Making Hay
Week of March 9th, 2003 | The weather was wintery .

Pony cart harrow.

Pony cart harrow.

It has been another wintery week. The weather is still cold. On Saturday the temperature fell to a little above 0 degrees Fahrenheit. It also snowed 3-4 inches Saturday morning. I do not want cold weather or snow because it will be spring soon and I am anxious to begin fieldwork for planting. Hopefully it will warm up soon and the snow will melt. The soil is frozen to about 4 feet deep.

On Sunday, Mom and Dad were still at the Upper Midwest Organic Conference in La Crosse, Wisconsin. I had to sell 22 hogs all by myself! Well, I had a neighbor helping me and the truck driver and my dog, Sammy. This was the first time that I ever filled out the organic paperwork and marked the hogs with a blue 'Q' by myself! The truck was delayed over an hour because he had unexpected stops to make. He was scheduled to stop at three Organic Valley Pork Pool farmers, but that turned into six! The pork pool is doubling in size because of you. Thousands of customers around the country are purchasing Organic Valley pork. The pork pool is adding more organic hog farmers because the sales have increased. This also means that our family feed business will be increasing, too. The more hogs, the more feed needed!

Mom and Dad came home in the afternoon from the conference. Dad gave a presentation on Saturday morning. The organic trade show had 130 booths and it filled the arena at the LaCrosse Center. Over 1400 people attended the programs that ran from Thursday to Saturday. The Upper Midwest Organic Farming Conference is the largest single purchaser of certified organic food in the country. It will be held in LaCrosse next year as well.

It was windy and a little snowy out Monday morning. Dad went to a sale yard to see if there was anything interesting that we may need. That night, Dad told me that he bought a few things. He purchased a pony cart tillage harrow. This is a cart with two small wheels that can be hitched on a tractor or pulled behind a disc or a field cultivator. A tine harrow is attached on the cart. It is 20 feet wide. Dad also purchased 3 hog gates, and two shop carts. These shop carts are simple heavy-duty carts on wheels with handles. They are used to move heavy things around in a shop or a factory. Dad plans to use these carts inside of the grainary so we can handle more premix for our feed business. Dad bought a bulk bin from the sale, too. This is not a normal bulk bin! This is the largest bulk bin I have ever seen! It is 18 feet high, and about 8 feet in diameter! It can hold about 15 tons of grain or feed! It is the biggest bulk bin that this farm has ever had. We found a place to put it, too. Now, we just need some spring weather to pour the footings for the bulk bin and set it up. It will be used to hold feed products.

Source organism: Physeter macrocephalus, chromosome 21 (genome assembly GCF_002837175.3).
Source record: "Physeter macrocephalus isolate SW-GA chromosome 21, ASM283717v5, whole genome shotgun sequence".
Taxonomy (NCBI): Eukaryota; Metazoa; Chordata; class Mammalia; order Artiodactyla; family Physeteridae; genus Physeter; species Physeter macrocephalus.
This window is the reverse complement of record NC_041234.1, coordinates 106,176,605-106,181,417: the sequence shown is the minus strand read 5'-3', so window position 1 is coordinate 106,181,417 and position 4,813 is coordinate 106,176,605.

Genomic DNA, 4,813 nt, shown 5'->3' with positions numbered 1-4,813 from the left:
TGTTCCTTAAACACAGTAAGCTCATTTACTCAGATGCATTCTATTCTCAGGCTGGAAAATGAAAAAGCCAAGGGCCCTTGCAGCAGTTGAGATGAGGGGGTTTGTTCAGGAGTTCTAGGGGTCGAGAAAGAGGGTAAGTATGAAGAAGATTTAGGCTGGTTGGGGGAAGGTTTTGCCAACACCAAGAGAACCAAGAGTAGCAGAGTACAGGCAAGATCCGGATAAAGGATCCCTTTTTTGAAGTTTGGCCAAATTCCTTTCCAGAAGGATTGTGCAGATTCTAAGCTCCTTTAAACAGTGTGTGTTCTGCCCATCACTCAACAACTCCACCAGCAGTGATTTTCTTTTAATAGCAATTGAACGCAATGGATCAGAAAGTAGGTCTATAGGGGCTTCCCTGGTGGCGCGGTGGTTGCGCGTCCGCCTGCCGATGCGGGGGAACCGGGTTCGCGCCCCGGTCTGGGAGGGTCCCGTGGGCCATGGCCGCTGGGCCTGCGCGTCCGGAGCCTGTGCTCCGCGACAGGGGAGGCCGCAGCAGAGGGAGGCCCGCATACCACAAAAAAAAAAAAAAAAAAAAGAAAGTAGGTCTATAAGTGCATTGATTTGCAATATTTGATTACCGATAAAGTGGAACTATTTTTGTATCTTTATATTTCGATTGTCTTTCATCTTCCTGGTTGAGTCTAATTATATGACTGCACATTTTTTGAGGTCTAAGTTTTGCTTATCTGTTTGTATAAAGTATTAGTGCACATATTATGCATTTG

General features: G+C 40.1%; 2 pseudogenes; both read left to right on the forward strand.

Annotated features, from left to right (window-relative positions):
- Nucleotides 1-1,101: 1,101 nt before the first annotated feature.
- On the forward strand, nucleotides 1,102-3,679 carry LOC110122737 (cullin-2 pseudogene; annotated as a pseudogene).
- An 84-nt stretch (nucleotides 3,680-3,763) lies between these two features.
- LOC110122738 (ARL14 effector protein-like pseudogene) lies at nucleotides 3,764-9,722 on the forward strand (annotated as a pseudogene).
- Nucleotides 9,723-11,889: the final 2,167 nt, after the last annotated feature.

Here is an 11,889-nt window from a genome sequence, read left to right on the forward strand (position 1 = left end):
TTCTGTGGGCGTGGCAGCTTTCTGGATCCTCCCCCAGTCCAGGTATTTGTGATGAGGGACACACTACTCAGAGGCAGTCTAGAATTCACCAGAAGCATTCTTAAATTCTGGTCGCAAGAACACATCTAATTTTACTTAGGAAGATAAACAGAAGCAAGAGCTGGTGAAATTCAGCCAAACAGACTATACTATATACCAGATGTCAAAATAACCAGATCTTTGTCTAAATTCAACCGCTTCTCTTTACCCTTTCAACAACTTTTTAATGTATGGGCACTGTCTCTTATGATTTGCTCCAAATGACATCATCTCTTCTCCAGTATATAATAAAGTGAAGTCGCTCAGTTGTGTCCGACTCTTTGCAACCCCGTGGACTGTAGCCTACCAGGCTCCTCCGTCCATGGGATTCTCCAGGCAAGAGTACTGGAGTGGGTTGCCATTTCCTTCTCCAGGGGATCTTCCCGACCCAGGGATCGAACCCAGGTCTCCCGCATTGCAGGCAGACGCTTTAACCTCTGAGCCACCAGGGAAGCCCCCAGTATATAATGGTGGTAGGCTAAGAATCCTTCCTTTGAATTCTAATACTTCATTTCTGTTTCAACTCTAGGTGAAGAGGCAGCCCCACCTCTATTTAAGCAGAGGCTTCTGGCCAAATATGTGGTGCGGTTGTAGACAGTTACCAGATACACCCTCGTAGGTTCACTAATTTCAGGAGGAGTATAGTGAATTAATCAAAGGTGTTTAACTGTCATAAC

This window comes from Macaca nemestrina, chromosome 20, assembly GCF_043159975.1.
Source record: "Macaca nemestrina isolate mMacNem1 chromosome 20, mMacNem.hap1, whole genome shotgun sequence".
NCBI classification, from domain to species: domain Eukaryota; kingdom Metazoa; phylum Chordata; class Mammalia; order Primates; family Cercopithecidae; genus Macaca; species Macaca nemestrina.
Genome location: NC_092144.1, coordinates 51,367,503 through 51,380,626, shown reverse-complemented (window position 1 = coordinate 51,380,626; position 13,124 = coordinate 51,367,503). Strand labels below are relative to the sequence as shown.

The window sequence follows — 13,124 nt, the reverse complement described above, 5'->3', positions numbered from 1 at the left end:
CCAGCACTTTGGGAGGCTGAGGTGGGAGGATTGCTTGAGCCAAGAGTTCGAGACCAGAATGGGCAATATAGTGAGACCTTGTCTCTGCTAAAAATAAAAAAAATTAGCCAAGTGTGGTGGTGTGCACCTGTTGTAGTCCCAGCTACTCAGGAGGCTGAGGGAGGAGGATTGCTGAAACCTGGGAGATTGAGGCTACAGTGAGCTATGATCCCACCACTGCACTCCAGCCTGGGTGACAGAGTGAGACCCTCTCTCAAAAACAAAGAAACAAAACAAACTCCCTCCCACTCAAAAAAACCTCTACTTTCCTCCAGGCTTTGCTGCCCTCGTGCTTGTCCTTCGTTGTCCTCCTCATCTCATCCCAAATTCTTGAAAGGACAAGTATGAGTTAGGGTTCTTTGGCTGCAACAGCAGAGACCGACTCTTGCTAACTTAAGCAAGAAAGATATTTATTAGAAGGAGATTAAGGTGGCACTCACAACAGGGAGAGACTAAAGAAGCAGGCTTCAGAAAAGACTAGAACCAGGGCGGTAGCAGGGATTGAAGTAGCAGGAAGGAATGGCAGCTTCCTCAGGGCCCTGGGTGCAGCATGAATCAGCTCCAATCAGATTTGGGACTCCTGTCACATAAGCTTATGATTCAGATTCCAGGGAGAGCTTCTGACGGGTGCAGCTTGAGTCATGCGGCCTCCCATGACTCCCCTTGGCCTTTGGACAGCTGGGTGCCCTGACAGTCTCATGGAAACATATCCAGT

On Tuesday, Mom got a new stove and oven. It is a lot better than our old one. We needed a new stove. Our old one was bought before my oldest sister was born! We received about 2-3 inches of snow that day, too. Dad took 5 sows that are ready to farrow to our neighbor that is helping us in the organic hog business.

Wednesday, Dad moved 4 sows and about 30 pigs out of the farrowing barns. This is the last of the indoor sows and pigs. All of the hogs are outside now. We need warm weather to melt the snow and then we can start having sows out in the pastures. In Dad's spare time on Wednesday and Thursday, he shopped for grain trucks that are in Northeast Iowa over the telephone. As our feed business grows, we need a grain truck to haul grain and feed from one processing plant to another.

Dad went to the pork pool meeting on Thursday. He said that the pork pool is working as it should and is growing. Everyone is very happy with what is going on and pleased at how well the sales have gone.

Dad brought home some of the items that he purchased from the sale yard on Monday. On Friday he hauled the rest home (the hog gates, large bulk bin, and pony harrow cart). He then went to an organic grain plant and brought home some byproducts that we are trying to use in animal feed. Dad also bought a grain truck that he will be bringing home next week.

I had a 4-H meeting Saturday morning. My neighbor, friend, and I did a presentation for our club after the meeting. The topic was about fishing (all three of us love to go fishing). I think we did a really good job! In the afternoon, Dad and I ground three grain wagon loads of byproducts to be used for feed.

Farm Fact: Our family believes in recycling. We recycle paper, plastic, cans, glass, etc. Since we are in a feed business, Dad likes to recycle byproducts and create feed out of that. Byproduct is a term for the material that remains after grain is cleaned or processed. It includes parts of the plant like pods. Corncobs are another example of byproducts.

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